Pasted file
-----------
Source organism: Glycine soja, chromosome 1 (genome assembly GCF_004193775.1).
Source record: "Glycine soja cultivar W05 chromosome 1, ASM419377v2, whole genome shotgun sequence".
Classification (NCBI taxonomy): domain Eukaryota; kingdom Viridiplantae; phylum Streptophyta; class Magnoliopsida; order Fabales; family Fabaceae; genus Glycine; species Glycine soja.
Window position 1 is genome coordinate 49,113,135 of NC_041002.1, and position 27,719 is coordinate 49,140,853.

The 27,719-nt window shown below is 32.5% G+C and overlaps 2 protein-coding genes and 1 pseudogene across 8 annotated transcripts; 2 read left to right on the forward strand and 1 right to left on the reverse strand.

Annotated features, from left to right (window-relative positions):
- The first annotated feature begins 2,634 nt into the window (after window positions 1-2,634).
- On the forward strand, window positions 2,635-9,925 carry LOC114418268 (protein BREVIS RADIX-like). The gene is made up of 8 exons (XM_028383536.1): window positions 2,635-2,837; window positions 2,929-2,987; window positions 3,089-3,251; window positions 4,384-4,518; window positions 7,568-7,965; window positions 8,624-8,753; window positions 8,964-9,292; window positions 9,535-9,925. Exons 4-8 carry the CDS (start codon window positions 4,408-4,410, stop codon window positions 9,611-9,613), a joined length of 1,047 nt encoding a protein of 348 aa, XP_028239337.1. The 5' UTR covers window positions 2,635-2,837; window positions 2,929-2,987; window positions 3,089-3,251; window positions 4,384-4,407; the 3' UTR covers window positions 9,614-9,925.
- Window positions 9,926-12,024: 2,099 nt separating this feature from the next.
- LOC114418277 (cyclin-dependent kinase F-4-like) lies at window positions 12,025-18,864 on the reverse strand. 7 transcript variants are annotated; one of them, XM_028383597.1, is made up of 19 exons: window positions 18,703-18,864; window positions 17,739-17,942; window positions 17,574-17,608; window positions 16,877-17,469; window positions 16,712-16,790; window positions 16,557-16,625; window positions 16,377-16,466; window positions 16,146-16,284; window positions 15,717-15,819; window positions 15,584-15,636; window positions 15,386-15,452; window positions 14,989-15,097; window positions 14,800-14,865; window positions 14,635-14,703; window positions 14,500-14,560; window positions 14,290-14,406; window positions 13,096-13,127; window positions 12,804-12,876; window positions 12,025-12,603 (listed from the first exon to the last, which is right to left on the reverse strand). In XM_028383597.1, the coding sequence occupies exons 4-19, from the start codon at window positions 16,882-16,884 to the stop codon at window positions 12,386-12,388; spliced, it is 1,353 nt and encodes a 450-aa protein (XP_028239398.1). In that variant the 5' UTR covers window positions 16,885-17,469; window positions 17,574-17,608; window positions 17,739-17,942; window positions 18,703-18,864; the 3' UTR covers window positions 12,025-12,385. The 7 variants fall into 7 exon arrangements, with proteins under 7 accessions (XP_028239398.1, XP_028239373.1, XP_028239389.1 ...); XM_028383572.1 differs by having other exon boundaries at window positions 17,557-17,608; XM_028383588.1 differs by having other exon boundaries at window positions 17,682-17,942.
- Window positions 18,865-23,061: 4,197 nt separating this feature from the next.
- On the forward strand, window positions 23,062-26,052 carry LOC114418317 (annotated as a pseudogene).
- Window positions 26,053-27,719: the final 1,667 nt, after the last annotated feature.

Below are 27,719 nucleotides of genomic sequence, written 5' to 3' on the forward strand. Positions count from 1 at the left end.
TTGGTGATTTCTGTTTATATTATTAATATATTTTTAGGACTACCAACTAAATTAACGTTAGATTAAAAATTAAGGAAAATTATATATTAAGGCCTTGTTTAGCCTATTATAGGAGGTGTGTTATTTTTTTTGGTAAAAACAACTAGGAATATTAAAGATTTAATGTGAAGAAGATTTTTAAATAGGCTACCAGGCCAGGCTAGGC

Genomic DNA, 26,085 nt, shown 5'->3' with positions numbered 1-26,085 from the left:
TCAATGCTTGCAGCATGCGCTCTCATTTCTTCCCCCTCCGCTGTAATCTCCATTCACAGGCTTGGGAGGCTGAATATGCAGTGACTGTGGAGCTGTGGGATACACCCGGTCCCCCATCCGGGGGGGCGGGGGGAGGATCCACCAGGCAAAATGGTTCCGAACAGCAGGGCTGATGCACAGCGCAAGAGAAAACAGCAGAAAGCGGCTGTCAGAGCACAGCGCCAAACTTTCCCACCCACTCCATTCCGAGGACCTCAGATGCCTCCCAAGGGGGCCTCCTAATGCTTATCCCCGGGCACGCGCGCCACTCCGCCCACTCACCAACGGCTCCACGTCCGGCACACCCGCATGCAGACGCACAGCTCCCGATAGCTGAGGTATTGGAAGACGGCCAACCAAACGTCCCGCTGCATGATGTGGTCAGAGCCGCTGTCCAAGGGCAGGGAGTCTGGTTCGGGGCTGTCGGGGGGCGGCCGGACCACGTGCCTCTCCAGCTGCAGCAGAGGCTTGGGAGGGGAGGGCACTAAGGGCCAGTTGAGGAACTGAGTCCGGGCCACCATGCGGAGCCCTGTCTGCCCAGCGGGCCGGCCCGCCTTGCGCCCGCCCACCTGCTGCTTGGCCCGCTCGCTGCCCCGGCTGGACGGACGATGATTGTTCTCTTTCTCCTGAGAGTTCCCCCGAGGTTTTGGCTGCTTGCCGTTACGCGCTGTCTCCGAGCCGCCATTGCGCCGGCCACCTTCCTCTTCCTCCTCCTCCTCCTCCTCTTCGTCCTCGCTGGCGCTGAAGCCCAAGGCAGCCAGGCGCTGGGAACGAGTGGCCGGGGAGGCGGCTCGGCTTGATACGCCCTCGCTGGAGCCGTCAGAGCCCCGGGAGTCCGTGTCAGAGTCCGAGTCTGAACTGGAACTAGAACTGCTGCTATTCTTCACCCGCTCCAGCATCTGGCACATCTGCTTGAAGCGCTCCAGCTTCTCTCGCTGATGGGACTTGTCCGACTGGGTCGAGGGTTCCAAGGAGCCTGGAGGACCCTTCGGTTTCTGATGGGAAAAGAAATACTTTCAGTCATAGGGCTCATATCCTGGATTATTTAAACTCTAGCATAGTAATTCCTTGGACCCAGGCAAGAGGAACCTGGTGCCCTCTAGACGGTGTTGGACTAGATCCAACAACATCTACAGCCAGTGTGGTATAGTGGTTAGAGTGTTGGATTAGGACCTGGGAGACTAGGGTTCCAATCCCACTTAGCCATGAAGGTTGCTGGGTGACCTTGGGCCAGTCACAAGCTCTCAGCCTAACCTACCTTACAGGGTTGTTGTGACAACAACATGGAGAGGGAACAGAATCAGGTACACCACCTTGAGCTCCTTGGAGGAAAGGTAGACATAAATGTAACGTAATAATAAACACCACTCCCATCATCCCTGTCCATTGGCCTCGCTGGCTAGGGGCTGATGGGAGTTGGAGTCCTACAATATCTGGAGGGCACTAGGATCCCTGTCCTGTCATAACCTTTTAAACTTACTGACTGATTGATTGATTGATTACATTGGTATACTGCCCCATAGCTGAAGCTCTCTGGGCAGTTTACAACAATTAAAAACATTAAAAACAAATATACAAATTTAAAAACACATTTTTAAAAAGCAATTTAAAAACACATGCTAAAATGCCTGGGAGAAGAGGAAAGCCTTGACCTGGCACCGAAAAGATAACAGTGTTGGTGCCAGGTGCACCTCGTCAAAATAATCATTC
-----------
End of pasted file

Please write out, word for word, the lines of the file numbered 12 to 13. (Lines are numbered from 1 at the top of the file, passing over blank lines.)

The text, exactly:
- On the forward strand, window positions 23,062-26,052 carry LOC114418317 (annotated as a pseudogene).
- Window positions 26,053-27,719: the final 1,667 nt, after the last annotated feature.